What is amazing is the list of defendants, including pretty much everyone that has ever crossed Orly Taitz, even federal judge Clay D. Land who sanctioned her in Georgia. She’s got Obama in her sights of course, plus the Social Security Administrator, Selective Service, the secretaries of state of Virginia, Georgia, California and New Hampshire. She has the Republicans in California, her Republican opponent in the California Senate race, a pile of news organizations (MSNBC, CNN, The Daily Beast, Forbes Magazine and KFI AM), and the US Attorney General and even the Postmaster General. The State of Hawaii and the Democrats get their place at the table too–31 defendants all told.

Not only are there several plaintiffs and many defendants, in addition to filing the case in the US District Court for Central District of California, Southern Division, it is also being sent to the Department of justice, Inspector General of the Department of Justice, Public Integrity Unit of the Department of Justice, House of Representatives Oversight committee, Judiciary Committee, Elections subcommittee, Civil Rights Commission of the United Nations, International Criminal Bar Panel in Haague (sic), and the Inter-American commission for Human Rights.

The 110-page complaint (not including exhibits) includes an incoherent mix of causes of action as diverse as the list of defendants. I hesitate to try to impose order on this thing, but I’ll take a shot at the high points. Orly is taking aim at:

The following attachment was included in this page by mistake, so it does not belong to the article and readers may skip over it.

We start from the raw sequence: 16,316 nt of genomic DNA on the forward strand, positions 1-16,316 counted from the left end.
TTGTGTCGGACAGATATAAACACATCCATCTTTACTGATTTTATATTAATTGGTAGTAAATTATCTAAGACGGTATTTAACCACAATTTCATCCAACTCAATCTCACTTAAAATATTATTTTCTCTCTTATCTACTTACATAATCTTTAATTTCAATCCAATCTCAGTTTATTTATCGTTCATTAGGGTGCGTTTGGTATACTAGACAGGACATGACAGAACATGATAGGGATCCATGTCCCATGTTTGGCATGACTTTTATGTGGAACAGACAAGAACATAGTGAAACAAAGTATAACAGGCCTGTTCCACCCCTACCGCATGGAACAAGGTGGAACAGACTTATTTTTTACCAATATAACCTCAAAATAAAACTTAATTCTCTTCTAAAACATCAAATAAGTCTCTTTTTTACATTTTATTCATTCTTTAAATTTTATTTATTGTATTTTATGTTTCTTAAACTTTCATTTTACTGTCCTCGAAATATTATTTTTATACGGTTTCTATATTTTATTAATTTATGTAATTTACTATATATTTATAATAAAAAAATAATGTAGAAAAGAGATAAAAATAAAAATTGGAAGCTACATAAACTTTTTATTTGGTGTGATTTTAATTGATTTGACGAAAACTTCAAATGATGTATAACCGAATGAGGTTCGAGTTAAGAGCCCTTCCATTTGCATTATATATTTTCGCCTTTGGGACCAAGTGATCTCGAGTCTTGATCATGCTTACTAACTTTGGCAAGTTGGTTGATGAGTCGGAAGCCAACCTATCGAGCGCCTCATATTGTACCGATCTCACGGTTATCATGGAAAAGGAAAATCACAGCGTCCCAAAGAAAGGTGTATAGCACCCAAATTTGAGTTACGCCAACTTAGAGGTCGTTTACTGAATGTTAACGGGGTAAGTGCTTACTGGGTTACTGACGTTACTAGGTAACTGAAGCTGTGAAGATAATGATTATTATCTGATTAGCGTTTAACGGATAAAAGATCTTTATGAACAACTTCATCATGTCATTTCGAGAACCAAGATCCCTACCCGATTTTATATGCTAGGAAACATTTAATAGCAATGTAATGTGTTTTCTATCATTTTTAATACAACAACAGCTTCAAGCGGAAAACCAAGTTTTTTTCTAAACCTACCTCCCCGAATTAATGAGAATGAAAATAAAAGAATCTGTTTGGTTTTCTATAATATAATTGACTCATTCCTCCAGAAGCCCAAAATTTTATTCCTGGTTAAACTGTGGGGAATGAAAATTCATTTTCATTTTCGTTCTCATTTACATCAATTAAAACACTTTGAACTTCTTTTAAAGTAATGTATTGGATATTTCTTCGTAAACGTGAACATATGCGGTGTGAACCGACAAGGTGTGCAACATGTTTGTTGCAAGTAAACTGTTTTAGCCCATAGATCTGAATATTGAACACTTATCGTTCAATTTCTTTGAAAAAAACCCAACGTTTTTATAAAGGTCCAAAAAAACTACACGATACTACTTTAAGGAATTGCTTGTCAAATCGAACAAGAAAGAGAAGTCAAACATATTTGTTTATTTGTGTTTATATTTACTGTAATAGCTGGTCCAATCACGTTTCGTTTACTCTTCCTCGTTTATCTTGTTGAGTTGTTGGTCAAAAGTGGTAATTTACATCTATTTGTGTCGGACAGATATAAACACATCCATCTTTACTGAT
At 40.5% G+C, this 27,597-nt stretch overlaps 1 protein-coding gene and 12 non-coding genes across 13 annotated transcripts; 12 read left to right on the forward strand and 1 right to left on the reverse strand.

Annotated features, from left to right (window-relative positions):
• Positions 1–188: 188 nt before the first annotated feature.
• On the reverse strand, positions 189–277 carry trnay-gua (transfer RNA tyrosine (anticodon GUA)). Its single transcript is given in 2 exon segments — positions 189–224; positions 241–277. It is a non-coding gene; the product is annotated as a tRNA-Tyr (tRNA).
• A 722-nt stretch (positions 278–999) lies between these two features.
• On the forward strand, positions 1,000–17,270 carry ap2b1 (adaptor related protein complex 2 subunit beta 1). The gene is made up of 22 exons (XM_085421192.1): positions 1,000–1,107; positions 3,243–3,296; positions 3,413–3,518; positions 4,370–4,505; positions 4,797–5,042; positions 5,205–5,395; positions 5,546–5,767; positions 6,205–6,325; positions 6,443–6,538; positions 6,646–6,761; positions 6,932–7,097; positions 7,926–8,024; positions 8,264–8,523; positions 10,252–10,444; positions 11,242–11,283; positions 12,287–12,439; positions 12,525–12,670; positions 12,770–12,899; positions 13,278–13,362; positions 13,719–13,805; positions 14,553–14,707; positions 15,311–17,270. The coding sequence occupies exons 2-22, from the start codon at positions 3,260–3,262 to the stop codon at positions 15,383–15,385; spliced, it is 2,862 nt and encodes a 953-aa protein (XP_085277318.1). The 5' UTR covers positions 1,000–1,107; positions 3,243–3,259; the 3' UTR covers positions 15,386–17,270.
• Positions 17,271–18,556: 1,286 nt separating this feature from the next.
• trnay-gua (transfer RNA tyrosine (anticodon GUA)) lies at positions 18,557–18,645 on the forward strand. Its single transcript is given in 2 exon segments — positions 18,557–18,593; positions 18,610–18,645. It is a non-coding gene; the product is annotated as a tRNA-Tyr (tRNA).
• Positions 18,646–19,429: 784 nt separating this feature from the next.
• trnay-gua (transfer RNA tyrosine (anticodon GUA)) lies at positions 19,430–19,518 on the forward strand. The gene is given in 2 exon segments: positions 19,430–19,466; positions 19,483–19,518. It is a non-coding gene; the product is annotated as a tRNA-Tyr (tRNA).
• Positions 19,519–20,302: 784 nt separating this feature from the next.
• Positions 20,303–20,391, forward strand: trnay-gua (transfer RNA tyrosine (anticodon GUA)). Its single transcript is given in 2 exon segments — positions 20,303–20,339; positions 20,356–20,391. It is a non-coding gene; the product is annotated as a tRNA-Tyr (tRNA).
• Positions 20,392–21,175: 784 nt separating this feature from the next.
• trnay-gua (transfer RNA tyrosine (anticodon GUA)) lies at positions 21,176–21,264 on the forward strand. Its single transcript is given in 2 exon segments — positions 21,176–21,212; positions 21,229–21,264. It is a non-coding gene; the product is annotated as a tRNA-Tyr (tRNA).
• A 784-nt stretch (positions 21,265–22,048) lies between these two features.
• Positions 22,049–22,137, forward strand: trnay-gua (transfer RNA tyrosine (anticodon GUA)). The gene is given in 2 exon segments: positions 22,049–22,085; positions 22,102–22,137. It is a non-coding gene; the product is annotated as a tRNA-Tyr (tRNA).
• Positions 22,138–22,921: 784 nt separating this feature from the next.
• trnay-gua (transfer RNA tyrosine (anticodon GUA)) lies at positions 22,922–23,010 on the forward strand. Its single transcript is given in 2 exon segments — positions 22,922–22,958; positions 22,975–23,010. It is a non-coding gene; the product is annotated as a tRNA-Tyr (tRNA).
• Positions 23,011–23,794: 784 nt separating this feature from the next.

• Republicans, for Orly’s loss in the California Senate Race (she claims fraud)
  • Government agencies (Social Security, Selective Service, the US Postal Service) that won’t do what she wants
  • The State of Hawaii that won’t bend their laws to let Orly play detective
  • Democrats who nominated Obama, or said he is eligible
  • People in the media who have said not nice things about Orly
  • Secretaries of State and elections commissions who are putting Obama on the ballot even though Orly told them not to
  • Everybody who has engaged in a criminal conspiracy to keep her from getting Obama out of office.
  • The federal judge who sanctioned her for her previous antics in court

Basically Orly is trying to re-litigate all of her prior losses in court over the last 4 years, hold the California Republican Senate Primary again, and to punish the media for speaking ill of her. It’s as if Orly never learned one essential English word: “no.”

Since Orly has pretty much lost all of these cases already, I can imagine that the defendants will looking for monetary damages for having to defend a frivolous lawsuit. Skimming Orly’s usual nonsense might be light entertainment for some, but it has to be a royal pain for the attorneys and law clerks to go through these things point by point, citing applicable law as to why they should be dismissed. By suing everybody under the sun, she’s opening herself up for some serious sanctions and assessments of costs and fees. Orly’s mania may have finally ruined her.

DC: Sibley added to list of ballot challengers